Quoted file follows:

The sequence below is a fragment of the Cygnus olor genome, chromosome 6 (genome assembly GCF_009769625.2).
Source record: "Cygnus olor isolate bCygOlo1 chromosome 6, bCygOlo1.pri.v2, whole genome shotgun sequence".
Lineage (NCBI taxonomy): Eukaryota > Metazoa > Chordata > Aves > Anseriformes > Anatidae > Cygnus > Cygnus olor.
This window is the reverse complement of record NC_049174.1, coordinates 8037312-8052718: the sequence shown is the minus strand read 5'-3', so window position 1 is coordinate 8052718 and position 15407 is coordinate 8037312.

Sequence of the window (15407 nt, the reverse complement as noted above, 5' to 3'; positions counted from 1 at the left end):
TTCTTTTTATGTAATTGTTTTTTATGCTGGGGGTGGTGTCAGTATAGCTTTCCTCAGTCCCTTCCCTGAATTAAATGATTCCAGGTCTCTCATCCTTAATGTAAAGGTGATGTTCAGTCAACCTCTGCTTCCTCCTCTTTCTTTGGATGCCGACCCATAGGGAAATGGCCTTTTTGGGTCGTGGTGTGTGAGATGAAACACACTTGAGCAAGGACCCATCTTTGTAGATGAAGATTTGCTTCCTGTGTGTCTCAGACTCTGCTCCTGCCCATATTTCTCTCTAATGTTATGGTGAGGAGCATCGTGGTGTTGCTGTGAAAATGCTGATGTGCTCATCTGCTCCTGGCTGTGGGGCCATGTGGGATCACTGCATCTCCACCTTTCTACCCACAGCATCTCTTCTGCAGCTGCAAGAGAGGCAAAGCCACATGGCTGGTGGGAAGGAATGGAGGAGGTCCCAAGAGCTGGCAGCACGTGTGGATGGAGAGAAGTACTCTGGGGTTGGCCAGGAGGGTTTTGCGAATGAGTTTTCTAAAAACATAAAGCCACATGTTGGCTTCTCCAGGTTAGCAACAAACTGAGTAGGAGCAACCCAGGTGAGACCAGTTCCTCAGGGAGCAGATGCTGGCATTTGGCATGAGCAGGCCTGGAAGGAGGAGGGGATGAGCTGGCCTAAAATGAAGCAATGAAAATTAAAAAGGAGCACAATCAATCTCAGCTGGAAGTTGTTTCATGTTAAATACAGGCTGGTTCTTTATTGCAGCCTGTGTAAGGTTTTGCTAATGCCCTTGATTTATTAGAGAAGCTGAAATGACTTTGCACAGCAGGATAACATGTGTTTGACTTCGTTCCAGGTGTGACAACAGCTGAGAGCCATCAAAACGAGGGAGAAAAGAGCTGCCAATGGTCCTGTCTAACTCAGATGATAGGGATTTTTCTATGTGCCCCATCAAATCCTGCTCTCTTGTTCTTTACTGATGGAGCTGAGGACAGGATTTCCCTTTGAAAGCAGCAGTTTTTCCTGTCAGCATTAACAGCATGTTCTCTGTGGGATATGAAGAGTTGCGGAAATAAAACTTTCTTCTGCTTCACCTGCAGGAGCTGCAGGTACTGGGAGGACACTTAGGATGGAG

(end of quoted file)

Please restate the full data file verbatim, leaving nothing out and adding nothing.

The sequence below is a fragment of the Cygnus olor genome, chromosome 6 (genome assembly GCF_009769625.2).
Source record: "Cygnus olor isolate bCygOlo1 chromosome 6, bCygOlo1.pri.v2, whole genome shotgun sequence".
Lineage (NCBI taxonomy): Eukaryota > Metazoa > Chordata > Aves > Anseriformes > Anatidae > Cygnus > Cygnus olor.
This window is the reverse complement of record NC_049174.1, coordinates 8037312-8052718: the sequence shown is the minus strand read 5'-3', so window position 1 is coordinate 8052718 and position 15407 is coordinate 8037312.

Sequence of the window (15407 nt, the reverse complement as noted above, 5' to 3'; positions counted from 1 at the left end):
TTCTTTTTATGTAATTGTTTTTTATGCTGGGGGTGGTGTCAGTATAGCTTTCCTCAGTCCCTTCCCTGAATTAAATGATTCCAGGTCTCTCATCCTTAATGTAAAGGTGATGTTCAGTCAACCTCTGCTTCCTCCTCTTTCTTTGGATGCCGACCCATAGGGAAATGGCCTTTTTGGGTCGTGGTGTGTGAGATGAAACACACTTGAGCAAGGACCCATCTTTGTAGATGAAGATTTGCTTCCTGTGTGTCTCAGACTCTGCTCCTGCCCATATTTCTCTCTAATGTTATGGTGAGGAGCATCGTGGTGTTGCTGTGAAAATGCTGATGTGCTCATCTGCTCCTGGCTGTGGGGCCATGTGGGATCACTGCATCTCCACCTTTCTACCCACAGCATCTCTTCTGCAGCTGCAAGAGAGGCAAAGCCACATGGCTGGTGGGAAGGAATGGAGGAGGTCCCAAGAGCTGGCAGCACGTGTGGATGGAGAGAAGTACTCTGGGGTTGGCCAGGAGGGTTTTGCGAATGAGTTTTCTAAAAACATAAAGCCACATGTTGGCTTCTCCAGGTTAGCAACAAACTGAGTAGGAGCAACCCAGGTGAGACCAGTTCCTCAGGGAGCAGATGCTGGCATTTGGCATGAGCAGGCCTGGAAGGAGGAGGGGATGAGCTGGCCTAAAATGAAGCAATGAAAATTAAAAAGGAGCACAATCAATCTCAGCTGGAAGTTGTTTCATGTTAAATACAGGCTGGTTCTTTATTGCAGCCTGTGTAAGGTTTTGCTAATGCCCTTGATTTATTAGAGAAGCTGAAATGACTTTGCACAGCAGGATAACATGTGTTTGACTTCGTTCCAGGTGTGACAACAGCTGAGAGCCATCAAAACGAGGGAGAAAAGAGCTGCCAATGGTCCTGTCTAACTCAGATGATAGGGATTTTTCTATGTGCCCCATCAAATCCTGCTCTCTTGTTCTTTACTGATGGAGCTGAGGACAGGATTTCCCTTTGAAAGCAGCAGTTTTTCCTGTCAGCATTAACAGCATGTTCTCTGTGGGATATGAAGAGTTGCGGAAATAAAACTTTCTTCTGCTTCACCTGCAGGAGCTGCAGGTACTGGGAGGACACTTAGGATGGAG